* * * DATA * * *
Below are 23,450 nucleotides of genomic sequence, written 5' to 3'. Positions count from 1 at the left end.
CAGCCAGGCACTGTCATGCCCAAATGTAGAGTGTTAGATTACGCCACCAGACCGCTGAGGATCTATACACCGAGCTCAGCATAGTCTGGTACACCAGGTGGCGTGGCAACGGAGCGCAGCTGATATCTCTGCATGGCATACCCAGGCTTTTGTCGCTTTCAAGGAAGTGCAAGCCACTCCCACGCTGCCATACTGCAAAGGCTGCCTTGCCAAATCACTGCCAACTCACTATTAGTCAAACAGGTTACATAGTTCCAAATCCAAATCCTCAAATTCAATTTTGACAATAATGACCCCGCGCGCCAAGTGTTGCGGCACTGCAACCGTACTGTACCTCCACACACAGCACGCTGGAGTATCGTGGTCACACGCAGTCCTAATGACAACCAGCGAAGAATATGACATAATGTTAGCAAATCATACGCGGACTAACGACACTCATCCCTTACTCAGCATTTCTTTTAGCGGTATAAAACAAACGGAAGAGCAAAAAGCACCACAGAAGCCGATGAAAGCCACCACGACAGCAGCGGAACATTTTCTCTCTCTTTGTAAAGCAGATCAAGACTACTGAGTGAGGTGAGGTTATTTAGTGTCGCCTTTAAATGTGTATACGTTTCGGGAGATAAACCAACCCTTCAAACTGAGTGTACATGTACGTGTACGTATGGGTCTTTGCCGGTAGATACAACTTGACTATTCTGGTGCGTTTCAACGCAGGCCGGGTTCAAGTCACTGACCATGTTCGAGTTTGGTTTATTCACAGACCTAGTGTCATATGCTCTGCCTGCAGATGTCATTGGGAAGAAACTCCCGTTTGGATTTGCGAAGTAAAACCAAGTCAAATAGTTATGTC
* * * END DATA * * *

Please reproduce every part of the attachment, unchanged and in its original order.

Below are 23,450 nucleotides of genomic sequence, written 5' to 3'. Positions count from 1 at the left end.
CAGCCAGGCACTGTCATGCCCAAATGTAGAGTGTTAGATTACGCCACCAGACCGCTGAGGATCTATACACCGAGCTCAGCATAGTCTGGTACACCAGGTGGCGTGGCAACGGAGCGCAGCTGATATCTCTGCATGGCATACCCAGGCTTTTGTCGCTTTCAAGGAAGTGCAAGCCACTCCCACGCTGCCATACTGCAAAGGCTGCCTTGCCAAATCACTGCCAACTCACTATTAGTCAAACAGGTTACATAGTTCCAAATCCAAATCCTCAAATTCAATTTTGACAATAATGACCCCGCGCGCCAAGTGTTGCGGCACTGCAACCGTACTGTACCTCCACACACAGCACGCTGGAGTATCGTGGTCACACGCAGTCCTAATGACAACCAGCGAAGAATATGACATAATGTTAGCAAATCATACGCGGACTAACGACACTCATCCCTTACTCAGCATTTCTTTTAGCGGTATAAAACAAACGGAAGAGCAAAAAGCACCACAGAAGCCGATGAAAGCCACCACGACAGCAGCGGAACATTTTCTCTCTCTTTGTAAAGCAGATCAAGACTACTGAGTGAGGTGAGGTTATTTAGTGTCGCCTTTAAATGTGTATACGTTTCGGGAGATAAACCAACCCTTCAAACTGAGTGTACATGTACGTGTACGTATGGGTCTTTGCCGGTAGATACAACTTGACTATTCTGGTGCGTTTCAACGCAGGCCGGGTTCAAGTCACTGACCATGTTCGAGTTTGGTTTATTCACAGACCTAGTGTCATATGCTCTGCCTGCAGATGTCATTGGGAAGAAACTCCCGTTTGGATTTGCGAAGTAAAACCAAGTCAAATAGTTATGTC